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DRY in WordPress Templates (5 posts)

  1. danharper
    Member
    Posted 5 years ago #

    When displaying posts in your WordPress theme, you usually have the same chunk of code in multiple places throughout your theme, and it usually never changes.
    For example, you typically have the same code in index.php, archive.php, search.php etc. and even the single.php page contains very similar code.

    That doesn’t make any sense at all. A better approach is to include that code in one file, and reference it from there: Don’t Repeat Yourself.

    I cover this in this short screencast.

    I realised how horrible WP theme code can be after using Ruby on Rails for a month. Rails encourages the DRY programming philosophy and I believe WordPress should take this direction also.

    I'd love to hear the community's opinion on this. Maybe we can revolutionise how templates are coded?

  2. Samuel B
    moderator
    Posted 5 years ago #

    A better approach is to include that code in one file, and reference it from there

    oh yea - I want to wade through one giant file to modify stuff - not
    wp uses a simple hierarchy that is easy to work with
    Ruby on Rails is a huge pain in the butt
    my .02

  3. yasanto
    Member
    Posted 5 years ago #

    How to install the wordpress in vista ? I want to manage my blog in localhost but failed. I used xampp to query database

    Help me, how the step and what the software support it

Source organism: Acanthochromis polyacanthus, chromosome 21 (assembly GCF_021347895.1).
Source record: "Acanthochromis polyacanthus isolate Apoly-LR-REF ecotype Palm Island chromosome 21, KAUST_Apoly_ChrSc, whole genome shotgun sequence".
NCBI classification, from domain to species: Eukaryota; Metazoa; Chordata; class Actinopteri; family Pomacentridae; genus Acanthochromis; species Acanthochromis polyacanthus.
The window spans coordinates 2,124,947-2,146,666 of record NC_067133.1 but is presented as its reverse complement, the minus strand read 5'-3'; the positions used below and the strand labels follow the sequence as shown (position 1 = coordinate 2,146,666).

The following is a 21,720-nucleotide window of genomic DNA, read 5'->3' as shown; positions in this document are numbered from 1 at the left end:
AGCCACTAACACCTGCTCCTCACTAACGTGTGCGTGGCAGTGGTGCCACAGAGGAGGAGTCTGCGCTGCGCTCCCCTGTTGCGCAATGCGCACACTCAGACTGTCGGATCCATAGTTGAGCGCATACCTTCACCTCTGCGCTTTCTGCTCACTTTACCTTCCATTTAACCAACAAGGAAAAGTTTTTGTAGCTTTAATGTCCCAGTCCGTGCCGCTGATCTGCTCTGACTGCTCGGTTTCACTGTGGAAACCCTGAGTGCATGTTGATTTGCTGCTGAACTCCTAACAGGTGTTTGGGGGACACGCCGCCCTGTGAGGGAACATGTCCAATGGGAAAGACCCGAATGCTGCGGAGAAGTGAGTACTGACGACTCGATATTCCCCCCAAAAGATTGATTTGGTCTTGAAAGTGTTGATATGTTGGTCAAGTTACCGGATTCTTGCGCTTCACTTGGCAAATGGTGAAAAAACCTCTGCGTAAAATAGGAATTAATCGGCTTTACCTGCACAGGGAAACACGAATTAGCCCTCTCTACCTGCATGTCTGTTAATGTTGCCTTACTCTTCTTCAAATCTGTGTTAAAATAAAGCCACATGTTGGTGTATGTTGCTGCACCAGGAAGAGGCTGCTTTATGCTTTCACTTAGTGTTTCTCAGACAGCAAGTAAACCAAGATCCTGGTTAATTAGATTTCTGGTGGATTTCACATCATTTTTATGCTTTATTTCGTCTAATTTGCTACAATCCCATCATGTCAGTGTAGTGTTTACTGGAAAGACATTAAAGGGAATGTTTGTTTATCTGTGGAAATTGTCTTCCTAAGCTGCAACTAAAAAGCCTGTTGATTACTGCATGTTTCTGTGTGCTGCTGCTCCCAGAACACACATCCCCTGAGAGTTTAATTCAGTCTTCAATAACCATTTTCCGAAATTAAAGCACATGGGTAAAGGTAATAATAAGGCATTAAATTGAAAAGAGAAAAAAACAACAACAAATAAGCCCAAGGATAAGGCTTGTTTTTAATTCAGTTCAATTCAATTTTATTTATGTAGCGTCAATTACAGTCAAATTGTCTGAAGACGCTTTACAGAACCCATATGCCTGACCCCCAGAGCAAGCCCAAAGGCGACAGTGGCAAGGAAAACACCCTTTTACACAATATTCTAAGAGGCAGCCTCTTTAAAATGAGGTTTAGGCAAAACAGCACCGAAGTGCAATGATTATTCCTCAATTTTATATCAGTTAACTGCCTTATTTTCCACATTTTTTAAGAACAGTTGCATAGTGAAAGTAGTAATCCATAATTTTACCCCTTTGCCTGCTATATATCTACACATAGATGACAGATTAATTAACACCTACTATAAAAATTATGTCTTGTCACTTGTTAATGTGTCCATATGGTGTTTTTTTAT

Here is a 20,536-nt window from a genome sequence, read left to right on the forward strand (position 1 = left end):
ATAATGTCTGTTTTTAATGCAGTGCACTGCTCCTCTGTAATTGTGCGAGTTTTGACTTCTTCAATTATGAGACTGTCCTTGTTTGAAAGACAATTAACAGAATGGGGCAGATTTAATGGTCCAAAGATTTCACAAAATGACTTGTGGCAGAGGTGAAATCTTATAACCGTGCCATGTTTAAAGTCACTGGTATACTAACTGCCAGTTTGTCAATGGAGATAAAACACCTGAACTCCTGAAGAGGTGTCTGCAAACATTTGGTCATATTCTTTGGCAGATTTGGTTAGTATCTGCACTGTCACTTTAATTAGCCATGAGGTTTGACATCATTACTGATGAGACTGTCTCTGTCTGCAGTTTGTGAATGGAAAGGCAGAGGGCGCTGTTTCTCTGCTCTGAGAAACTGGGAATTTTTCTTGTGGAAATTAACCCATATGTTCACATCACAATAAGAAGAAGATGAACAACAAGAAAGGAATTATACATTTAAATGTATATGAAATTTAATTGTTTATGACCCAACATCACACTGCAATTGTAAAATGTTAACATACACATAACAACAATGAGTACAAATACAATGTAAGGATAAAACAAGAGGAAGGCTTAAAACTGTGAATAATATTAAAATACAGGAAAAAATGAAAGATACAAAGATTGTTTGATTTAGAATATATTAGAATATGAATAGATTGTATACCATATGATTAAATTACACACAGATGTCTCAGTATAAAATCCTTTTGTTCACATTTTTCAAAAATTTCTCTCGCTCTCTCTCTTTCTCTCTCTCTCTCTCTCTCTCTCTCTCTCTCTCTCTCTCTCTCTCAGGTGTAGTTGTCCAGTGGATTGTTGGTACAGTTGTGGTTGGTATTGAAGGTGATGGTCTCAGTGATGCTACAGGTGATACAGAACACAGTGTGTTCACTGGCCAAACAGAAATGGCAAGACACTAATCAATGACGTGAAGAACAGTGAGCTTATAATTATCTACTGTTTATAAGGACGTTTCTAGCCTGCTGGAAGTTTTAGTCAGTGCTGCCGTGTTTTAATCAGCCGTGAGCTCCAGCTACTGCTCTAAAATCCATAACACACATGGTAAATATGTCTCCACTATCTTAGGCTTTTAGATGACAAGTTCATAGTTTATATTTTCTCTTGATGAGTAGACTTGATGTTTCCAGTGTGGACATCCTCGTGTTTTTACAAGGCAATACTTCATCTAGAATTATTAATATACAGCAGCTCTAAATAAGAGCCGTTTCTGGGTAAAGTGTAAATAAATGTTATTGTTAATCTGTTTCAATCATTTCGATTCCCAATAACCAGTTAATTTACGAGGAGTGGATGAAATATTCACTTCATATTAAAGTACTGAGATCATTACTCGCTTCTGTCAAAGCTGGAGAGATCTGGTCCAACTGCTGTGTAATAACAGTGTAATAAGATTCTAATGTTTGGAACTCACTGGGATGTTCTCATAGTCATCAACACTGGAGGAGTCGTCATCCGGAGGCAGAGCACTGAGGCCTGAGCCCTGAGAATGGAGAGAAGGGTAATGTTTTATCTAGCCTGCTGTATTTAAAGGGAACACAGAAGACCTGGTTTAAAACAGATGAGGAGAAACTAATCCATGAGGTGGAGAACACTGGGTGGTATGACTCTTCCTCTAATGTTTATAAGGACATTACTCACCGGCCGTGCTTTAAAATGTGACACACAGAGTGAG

Regard

    santo

  4. Samuel B
    moderator
    Posted 5 years ago #

  5. danharper
    Member
    Posted 5 years ago #

    oh yea - I want to wade through one giant file to modify stuff - not
    wp uses a simple hierarchy that is easy to work with
    Ruby on Rails is a huge pain in the butt
    my .02

    How so? This file only contains the code for displaying a post. Everything else is handled inside their relevant files.

    Obviously, if your posts are drastically different between pages (eg. how you display a post in index is completely different to how it looks in archive) then it makes sense not to do it this way.
    But I'd guess the vast majority of templates contain the same post layout throughout.

    The only normal differences would be:

    • Content vs Excerpt
    • Linked Title vs Plain Text
    • Displaying category & comment count (if using the partial for a page.)

    and all these can be handled with a simple 'if is_single', 'if is_post'.

    Personally, I'd much rather have one file containing my post layout than have the exact same code in a bunch of files.

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